Alice Blackwood visits Rivière by Aria Property and Bates Smart, pausing for an overnight stay, to explore the sustainability principles and design innovations underpinning Rivière’s unique lifestyle proposition.
October 26th, 2023
Having recently moderated a panel discussion around the future of build-to-own and build-to-rent housing, it’s very much top of mind for me, this conversation around quality of living. How is this conceived and delivered by developer and architect, and then experienced by the resident?
And what constitutes ‘quality of life’ as a concept: what are the ingredients that are used to compose a lifestyle or lived experience that transcends the ordinary, and also responds to the aspirations and expectations of owner-occupiers and residents?
A recent trip to Brisbane to visit Rivière, developed by asset owner Aria Property with architecture and interior design executed by Bates Smart, gave me plenty of food for thought, not to mention lived experience.
Here is an example of a 13-storey, 124-apartment residential complex that innovates in key areas of sustainability, sub-tropical architecture, Specialist Disability Accommodation (SDA) design code compliance, not to mention luxury-standard amenity.
Bates Smart director, Brenton Smith, emphasises the unique approach taken by Aria Property as an asset owner with a deep investment interest in the quality and longevity of its development.
Smith describes Rivière as an “urban retreat”, situated as it is, facing towards the river and the city, while also juggling neighbouring constraints. The design concept itself has revolved around creating an urban sub-tropical interior environment that feels relaxed, inviting and oasis-like.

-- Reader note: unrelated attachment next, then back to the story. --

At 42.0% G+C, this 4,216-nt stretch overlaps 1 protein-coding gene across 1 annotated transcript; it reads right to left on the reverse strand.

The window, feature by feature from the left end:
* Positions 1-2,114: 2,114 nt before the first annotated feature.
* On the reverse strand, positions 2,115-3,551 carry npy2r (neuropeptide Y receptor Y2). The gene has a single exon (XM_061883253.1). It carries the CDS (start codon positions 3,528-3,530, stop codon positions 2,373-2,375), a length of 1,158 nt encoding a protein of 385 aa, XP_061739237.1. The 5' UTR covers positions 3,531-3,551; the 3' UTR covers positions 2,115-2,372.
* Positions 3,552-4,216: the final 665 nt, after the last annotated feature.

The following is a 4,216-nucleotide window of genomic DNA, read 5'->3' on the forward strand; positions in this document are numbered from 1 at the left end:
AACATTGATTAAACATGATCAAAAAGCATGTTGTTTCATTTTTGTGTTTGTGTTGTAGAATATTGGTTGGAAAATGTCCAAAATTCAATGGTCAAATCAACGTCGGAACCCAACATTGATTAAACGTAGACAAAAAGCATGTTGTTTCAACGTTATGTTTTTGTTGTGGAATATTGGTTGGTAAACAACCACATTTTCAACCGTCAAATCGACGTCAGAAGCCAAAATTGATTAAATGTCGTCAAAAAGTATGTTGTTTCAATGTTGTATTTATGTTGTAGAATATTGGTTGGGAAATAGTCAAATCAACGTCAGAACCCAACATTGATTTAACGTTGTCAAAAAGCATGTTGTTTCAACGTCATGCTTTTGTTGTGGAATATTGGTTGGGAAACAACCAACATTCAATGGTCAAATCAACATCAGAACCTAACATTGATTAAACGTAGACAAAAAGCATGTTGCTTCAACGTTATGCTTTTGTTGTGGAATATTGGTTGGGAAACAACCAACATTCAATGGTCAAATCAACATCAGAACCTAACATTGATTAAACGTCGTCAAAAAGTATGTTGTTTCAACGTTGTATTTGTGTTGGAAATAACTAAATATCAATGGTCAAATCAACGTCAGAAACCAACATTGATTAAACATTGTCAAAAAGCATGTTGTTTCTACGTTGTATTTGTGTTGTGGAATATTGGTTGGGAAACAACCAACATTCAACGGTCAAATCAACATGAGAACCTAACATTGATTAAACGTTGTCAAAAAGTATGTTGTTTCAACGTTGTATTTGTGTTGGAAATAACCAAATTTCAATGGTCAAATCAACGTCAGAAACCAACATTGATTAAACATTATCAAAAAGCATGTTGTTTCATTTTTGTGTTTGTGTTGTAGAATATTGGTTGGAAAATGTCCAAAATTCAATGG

Sustainability has been key to the design with time, research and long-term investments made to ensure the building upholds the values of its future-focused dwellers.
Where roofs are often considered free real estate, Aria Property has pushed the envelope, using 90 per cent of its rooftop space for solar panelling. This meant that the mechanical plant had to be integrated in the base of the building, above the carpark. “We essentially had to build more real estate to free that real estate up,” says Brent Liddell, development director at Aria Property.
The positive side effect of having so much solar panelling is that Rivière overproduces energy, which Aria then harvests and puts into nine Tesla battery walls, to charge the common areas by night. Financial savings made are also then used by the body corporate to offset green certified power.
Another point of pride for Aria Property is the incorporation of cross flow ventilation implemented across all levels of Rivière. To many, this might seem a no-brainer, but in a residential development of Rivière’s scope, it required some fairly clever architectural manoeuvring and then a serious investment into innovative perforated screen doors installed at every apartment entry.